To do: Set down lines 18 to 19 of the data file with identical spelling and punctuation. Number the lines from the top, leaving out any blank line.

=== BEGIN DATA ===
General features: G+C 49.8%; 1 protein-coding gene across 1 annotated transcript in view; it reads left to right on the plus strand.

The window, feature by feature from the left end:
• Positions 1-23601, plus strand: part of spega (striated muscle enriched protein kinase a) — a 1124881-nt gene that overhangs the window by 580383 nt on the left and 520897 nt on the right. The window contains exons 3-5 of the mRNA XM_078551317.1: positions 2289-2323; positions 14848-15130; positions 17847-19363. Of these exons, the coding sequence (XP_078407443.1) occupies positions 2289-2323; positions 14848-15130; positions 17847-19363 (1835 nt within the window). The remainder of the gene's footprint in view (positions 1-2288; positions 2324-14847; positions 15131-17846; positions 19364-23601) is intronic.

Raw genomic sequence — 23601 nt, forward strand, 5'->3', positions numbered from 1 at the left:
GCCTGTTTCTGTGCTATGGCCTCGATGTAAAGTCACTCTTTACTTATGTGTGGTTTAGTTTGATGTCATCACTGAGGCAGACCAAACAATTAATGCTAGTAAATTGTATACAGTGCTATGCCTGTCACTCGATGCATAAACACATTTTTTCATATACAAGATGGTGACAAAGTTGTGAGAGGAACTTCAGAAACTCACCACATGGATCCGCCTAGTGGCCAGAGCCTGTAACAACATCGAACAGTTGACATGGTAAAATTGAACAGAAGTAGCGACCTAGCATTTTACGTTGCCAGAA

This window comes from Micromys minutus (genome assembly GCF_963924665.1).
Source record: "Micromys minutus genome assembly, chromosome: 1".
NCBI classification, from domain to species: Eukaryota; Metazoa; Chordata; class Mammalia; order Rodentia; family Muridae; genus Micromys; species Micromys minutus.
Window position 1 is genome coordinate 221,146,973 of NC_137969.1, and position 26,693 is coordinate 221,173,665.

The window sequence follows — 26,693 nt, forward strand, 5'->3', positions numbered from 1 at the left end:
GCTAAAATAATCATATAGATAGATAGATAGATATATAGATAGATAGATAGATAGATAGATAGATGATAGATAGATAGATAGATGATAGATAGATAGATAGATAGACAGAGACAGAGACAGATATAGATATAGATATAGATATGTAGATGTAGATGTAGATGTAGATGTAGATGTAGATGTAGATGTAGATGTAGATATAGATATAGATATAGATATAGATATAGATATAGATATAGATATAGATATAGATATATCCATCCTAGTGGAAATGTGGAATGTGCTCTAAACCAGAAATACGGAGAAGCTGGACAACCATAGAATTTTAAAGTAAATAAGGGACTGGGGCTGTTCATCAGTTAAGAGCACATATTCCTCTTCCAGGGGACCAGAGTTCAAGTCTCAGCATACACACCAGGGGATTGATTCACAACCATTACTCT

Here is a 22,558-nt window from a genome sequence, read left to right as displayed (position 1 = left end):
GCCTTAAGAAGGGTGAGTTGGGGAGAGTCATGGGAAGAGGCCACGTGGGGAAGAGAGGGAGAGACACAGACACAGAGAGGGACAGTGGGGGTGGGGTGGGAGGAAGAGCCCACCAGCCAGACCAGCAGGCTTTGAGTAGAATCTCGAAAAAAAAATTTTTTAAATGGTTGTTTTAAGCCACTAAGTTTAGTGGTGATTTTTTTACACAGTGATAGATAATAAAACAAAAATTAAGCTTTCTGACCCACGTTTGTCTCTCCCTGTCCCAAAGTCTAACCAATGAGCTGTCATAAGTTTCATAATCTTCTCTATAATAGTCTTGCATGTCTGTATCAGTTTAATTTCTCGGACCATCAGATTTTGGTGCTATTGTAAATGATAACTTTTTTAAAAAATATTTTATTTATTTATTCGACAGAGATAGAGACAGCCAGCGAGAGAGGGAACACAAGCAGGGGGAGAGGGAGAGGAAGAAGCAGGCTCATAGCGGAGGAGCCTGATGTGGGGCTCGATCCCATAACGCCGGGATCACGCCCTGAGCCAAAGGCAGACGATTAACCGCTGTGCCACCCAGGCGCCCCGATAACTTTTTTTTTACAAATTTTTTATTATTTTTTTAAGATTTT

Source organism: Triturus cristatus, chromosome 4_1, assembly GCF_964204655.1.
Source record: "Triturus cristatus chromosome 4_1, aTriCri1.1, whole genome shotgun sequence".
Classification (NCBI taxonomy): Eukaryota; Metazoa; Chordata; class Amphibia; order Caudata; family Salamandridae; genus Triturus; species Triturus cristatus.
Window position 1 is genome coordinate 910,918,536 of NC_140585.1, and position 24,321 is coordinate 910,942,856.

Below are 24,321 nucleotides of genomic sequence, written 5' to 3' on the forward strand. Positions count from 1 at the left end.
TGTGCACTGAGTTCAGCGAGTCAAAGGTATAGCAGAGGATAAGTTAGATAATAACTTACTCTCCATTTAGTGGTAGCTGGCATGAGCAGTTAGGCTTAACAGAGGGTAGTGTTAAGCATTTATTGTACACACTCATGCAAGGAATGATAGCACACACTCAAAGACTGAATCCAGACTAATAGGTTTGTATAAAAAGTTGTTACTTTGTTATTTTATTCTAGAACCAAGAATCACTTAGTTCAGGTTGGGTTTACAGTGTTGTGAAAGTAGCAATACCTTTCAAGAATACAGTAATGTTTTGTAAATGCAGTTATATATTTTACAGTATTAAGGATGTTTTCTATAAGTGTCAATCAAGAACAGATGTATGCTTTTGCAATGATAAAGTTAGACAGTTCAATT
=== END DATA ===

Below are 24,321 nucleotides of genomic sequence, written 5' to 3' on the forward strand. Positions count from 1 at the left end.
TGTGCACTGAGTTCAGCGAGTCAAAGGTATAGCAGAGGATAAGTTAGATAATAACTTACTCTCCATTTAGTGGTAGCTGGCATGAGCAGTTAGGCTTAACAGAGGGTAGTGTTAAGCATTTATTGTACACACTCATGCAAGGAATGATAGCACACACTCAAAGACTGAATCCAGACTAATAGGTTTGTATAAAAAGTTGTTACTTTGTTATTTTATTCTAGAACCAAGAATCACTTAGTTCAGGTTGGGTTTACAGTGTTGTGAAAGTAGCAATACCTTTCAAGAATACAGTAATGTTTTGTAAATGCAGTTATATATTTTACAGTATTAAGGATGTTTTCTATAAGTGTCAATCAAGAACAGATGTATGCTTTTGCAATGATAAAGTTAGACAGTTCAATT